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ATM security threat: 14-year-olds?

By Allison Ross · Bankrate.com
Tuesday, June 17, 2014
Posted: 6 am ET

The Bank of Montreal got a surprise security breach earlier this week in the form of two 14-year-old kids.

The Canadian ninth graders found an old ATM manual online and decided to use their lunch break at school to see if they could hack into an ATM, according to a story in the Winnipeg Sun.

Short answer: yes.

© sanjagrujic/Shutterstock.com

The teens apparently were able to get into operator mode and easily guess the password. They showed branch employees, even changing the greeting on the ATM to "Go away. This ATM has been hacked," according to the Sun.

The bank has said it is working on security upgrades in light of the hack.

Hacking ATMs

Banks and other ATM owners have to be on the constant lookout for those trying to hack their money machines.

For instance, in April, the Federal Financial Institutions Examination Council issued a notice warning about the "Unlimited Operations" scam where hackers get around caps set on ATMs.

The agency's statement said one such attack was able to net more than $40 million, using just 12 debit-card accounts.

Other security threats more concerning

But hacking attacks are often not the biggest concern facing ATM operators, says David Tente, executive director of the ATM Industry Association.

Indeed, a recent survey of ATMIA members showed that skimming attacks and "ram raids" -- where an ATM is ripped out of the wall so thieves can get to the cash -- were considered higher security threats than cybersecurity attacks.

Tente says hacking an ATM "is not an easy kind of fraud," which is why other forms of stealing money are more common. The ATMIA survey found that both burglaries of customers at ATMs and "gas and explosive attacks" were just about as worrisome as cyberattacks.

Tente says there's actually been an increase in gas and explosive attacks of ATMs in the past year. He also says that "cash trapping" -- where a fraudster uses a device to make cash get stuck inside the device in the ATM and then the fraudster later removes the device and the cash -- continues to be an issue.

"They get creative," he says of fraudsters and thieves. "The fraudsters are always trying to stay a step ahead. There's lots of ways they do things."

Updating systems

Still, Tente says operators need to make sure ATM security is kept up to date and that includes the struggle to update ATMs' operating systems from Windows XP.

Meanwhile, Tente says ATMs will soon have to upgrade to be able to handle EMV (Europay, MasterCard and Visa) cards, but he suspects the ATM industry has a little breathing room before it has to start tackling that in earnest.

For more

Stay with Bankrate for more on the EMV card migration, and ATM security.

Follow me on twitter: @allisonsross.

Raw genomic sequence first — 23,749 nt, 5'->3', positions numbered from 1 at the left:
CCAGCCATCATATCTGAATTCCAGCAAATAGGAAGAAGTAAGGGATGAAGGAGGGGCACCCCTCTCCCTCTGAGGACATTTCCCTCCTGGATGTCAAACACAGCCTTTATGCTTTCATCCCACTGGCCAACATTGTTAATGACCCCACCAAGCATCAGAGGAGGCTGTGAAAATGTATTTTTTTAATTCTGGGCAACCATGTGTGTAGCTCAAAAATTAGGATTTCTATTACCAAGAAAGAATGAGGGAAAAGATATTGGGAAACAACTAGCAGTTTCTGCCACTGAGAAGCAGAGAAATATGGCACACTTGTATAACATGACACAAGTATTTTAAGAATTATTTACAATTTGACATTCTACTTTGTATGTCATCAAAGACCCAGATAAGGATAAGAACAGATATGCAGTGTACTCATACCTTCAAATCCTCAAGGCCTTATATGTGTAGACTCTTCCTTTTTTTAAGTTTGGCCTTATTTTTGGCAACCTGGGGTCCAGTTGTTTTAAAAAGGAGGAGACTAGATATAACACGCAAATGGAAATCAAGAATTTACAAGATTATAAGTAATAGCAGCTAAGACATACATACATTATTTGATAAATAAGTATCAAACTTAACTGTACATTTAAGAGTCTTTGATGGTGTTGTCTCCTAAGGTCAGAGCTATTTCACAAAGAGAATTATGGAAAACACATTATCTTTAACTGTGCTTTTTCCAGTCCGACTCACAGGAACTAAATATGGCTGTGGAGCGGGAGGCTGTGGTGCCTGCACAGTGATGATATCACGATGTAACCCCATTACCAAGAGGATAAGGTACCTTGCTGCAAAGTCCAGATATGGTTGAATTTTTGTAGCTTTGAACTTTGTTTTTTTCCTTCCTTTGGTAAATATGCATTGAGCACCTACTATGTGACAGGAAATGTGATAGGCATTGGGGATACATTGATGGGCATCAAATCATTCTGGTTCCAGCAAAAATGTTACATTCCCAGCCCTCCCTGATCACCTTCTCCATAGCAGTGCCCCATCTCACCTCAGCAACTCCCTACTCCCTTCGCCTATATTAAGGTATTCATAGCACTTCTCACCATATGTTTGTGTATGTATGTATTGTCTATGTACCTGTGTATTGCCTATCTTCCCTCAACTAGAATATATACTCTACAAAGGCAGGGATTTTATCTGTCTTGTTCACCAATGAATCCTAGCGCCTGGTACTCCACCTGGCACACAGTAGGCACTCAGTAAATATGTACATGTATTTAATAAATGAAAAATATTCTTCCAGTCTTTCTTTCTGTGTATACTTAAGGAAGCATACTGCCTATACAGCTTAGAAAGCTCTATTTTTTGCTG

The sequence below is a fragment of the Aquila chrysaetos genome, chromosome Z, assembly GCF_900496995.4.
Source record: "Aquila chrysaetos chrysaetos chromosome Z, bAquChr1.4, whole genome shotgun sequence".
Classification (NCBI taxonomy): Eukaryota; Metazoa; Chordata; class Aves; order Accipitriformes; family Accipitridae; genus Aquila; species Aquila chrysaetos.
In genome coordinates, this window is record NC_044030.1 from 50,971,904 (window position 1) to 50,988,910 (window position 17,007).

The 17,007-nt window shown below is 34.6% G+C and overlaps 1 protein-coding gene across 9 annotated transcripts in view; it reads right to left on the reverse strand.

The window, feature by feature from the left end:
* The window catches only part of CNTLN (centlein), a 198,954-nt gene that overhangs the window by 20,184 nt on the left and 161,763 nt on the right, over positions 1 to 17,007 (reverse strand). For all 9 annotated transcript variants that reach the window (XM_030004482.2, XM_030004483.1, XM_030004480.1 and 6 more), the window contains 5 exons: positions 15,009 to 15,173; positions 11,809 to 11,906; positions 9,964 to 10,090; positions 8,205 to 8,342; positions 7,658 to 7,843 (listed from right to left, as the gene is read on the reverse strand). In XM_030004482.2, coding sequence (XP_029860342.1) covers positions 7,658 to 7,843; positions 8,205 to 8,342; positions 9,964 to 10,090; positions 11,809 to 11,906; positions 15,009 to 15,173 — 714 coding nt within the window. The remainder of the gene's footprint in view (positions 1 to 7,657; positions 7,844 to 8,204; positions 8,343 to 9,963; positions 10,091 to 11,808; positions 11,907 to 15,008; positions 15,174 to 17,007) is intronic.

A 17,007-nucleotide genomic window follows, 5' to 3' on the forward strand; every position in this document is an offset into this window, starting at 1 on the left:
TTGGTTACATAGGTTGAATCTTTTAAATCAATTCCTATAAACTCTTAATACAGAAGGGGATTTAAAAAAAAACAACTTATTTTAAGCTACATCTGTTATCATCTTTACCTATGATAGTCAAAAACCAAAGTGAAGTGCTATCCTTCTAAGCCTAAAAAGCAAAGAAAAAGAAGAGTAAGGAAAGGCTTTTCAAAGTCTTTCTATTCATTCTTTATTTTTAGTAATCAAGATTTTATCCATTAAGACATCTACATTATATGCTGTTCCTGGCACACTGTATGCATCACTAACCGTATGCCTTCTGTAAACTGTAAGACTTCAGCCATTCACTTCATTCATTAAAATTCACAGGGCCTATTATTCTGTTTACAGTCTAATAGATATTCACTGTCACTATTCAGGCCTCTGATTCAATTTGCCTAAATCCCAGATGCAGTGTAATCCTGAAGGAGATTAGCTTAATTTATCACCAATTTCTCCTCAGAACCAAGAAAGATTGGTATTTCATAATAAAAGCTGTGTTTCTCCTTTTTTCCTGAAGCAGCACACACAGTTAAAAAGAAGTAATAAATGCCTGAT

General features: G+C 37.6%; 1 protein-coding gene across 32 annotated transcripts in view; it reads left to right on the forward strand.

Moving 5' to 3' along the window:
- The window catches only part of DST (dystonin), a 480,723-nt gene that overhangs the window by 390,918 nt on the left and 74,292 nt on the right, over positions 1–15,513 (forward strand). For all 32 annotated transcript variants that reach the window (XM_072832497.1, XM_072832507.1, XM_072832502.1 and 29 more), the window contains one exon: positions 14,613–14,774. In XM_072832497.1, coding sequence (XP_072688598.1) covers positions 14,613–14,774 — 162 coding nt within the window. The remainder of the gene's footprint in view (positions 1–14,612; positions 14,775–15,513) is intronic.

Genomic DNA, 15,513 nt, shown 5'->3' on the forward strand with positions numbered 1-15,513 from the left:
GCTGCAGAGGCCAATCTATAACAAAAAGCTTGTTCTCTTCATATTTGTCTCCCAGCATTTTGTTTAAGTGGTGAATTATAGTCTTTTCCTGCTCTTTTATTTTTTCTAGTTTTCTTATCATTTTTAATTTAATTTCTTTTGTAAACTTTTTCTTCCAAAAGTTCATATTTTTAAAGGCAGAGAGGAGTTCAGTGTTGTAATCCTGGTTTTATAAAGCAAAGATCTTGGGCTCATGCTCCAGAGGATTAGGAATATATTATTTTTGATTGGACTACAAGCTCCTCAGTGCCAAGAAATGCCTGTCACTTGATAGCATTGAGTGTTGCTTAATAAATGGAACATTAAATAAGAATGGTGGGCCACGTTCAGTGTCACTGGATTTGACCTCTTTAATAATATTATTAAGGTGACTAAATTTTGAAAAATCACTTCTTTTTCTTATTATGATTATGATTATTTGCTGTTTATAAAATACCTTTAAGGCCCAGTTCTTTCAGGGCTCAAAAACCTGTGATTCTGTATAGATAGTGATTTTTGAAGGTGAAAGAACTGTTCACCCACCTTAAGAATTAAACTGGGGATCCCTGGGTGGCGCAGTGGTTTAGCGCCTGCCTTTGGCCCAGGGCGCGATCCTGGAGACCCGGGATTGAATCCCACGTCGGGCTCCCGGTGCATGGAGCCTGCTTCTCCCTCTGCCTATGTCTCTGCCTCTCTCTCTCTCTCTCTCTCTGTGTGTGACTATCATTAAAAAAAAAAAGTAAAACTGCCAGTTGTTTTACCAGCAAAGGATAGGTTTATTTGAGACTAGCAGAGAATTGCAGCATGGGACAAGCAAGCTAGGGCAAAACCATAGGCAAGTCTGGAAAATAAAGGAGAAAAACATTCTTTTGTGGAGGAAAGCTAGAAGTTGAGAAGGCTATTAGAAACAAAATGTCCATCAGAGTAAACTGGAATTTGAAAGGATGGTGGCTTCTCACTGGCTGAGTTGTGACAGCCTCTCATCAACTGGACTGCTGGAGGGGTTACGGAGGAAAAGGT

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23 Comments
albert ortega
June 22, 2014 at 11:41 am

THAT'S WHY PEOPLE SHOULD AVOID USING THE THE ATM MACHINES FOR THAT REASON I'D RATHER GO TO THE BANK AND WITHDRAW MY MONEY I WOULD FEEL A LOT SAFER THAT WAY.

Michele
June 22, 2014 at 10:31 am

I'm really grad you posted this so everybody should learn how to do this that's scary'

William Walker
June 22, 2014 at 9:51 am

nit picking: Don, "irregardless" is a non-word!

Nishi
June 22, 2014 at 9:08 am

Those kids did a good thing. They alerted the bank of the problem. We need more kids like that. We need an army to fight all the hackers in Russia and Eastern Europe. That's where all the criminal hackers are (the people who steal from 80 year old grandmas).

NJ
June 21, 2014 at 11:57 pm

Missing the point people: A couple of kids were able to hack into a "secure" ATM over lunch. Yet there's no mention of why the bank hadn't taken security steps in light of (many) recent financial security issues.

These kids were doing a white hat exercise, notified the bank of the issue, didn't abuse the situation, etc. If anything, give them a cash bonus and hire them in the security department.

Ann
June 21, 2014 at 10:00 pm

Who would be stupid enough to put an old ATM manual on line in the first place?

don
June 21, 2014 at 8:02 pm

Maybe if hacking a financial institution carried MANDATORY jail sentence of 10 yrs with no parole irregardless of age, people might think twice

hermione
June 21, 2014 at 4:26 pm

Indian creek does not neither does Hogwarts (my friend told me that Indian creek has not 1)so HA HA

dan
June 19, 2014 at 8:11 pm

@homer They may be able to leave school for lunch, we were allowed to leave for lunch provided we had an acceptable grade average and no current detentions.

homer
June 17, 2014 at 11:04 pm

And what school has an ATM in the first place, if its the fees the school wants, should of just stuck with the 7 vending machines all the schools have

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